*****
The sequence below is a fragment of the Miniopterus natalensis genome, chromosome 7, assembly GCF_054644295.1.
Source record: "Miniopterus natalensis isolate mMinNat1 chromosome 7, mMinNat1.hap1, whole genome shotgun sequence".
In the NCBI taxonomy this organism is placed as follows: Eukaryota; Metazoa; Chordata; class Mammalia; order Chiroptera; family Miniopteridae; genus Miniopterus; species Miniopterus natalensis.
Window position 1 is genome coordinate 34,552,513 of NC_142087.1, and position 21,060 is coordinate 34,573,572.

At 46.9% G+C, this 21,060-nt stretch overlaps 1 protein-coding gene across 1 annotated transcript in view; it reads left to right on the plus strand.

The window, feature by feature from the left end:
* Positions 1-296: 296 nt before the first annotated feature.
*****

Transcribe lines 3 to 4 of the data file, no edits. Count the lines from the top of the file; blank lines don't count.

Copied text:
In the NCBI taxonomy this organism is placed as follows: Eukaryota; Metazoa; Chordata; class Mammalia; order Chiroptera; family Miniopteridae; genus Miniopterus; species Miniopterus natalensis.
Window position 1 is genome coordinate 34,552,513 of NC_142087.1, and position 21,060 is coordinate 34,573,572.